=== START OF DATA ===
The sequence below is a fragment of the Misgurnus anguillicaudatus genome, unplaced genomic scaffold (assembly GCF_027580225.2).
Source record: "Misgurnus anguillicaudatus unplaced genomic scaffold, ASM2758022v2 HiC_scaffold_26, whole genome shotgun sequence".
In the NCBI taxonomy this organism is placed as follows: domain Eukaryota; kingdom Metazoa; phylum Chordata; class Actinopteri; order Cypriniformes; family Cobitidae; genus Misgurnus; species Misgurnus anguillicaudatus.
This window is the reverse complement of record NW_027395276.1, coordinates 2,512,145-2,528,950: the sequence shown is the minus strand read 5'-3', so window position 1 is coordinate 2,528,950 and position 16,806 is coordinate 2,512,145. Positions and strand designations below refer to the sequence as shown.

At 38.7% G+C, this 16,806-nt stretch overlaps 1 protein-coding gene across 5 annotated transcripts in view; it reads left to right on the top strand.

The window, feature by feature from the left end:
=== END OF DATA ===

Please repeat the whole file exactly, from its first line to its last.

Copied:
The sequence below is a fragment of the Misgurnus anguillicaudatus genome, unplaced genomic scaffold (assembly GCF_027580225.2).
Source record: "Misgurnus anguillicaudatus unplaced genomic scaffold, ASM2758022v2 HiC_scaffold_26, whole genome shotgun sequence".
In the NCBI taxonomy this organism is placed as follows: domain Eukaryota; kingdom Metazoa; phylum Chordata; class Actinopteri; order Cypriniformes; family Cobitidae; genus Misgurnus; species Misgurnus anguillicaudatus.
This window is the reverse complement of record NW_027395276.1, coordinates 2,512,145-2,528,950: the sequence shown is the minus strand read 5'-3', so window position 1 is coordinate 2,528,950 and position 16,806 is coordinate 2,512,145. Positions and strand designations below refer to the sequence as shown.

At 38.7% G+C, this 16,806-nt stretch overlaps 1 protein-coding gene across 5 annotated transcripts in view; it reads left to right on the top strand.

The window, feature by feature from the left end: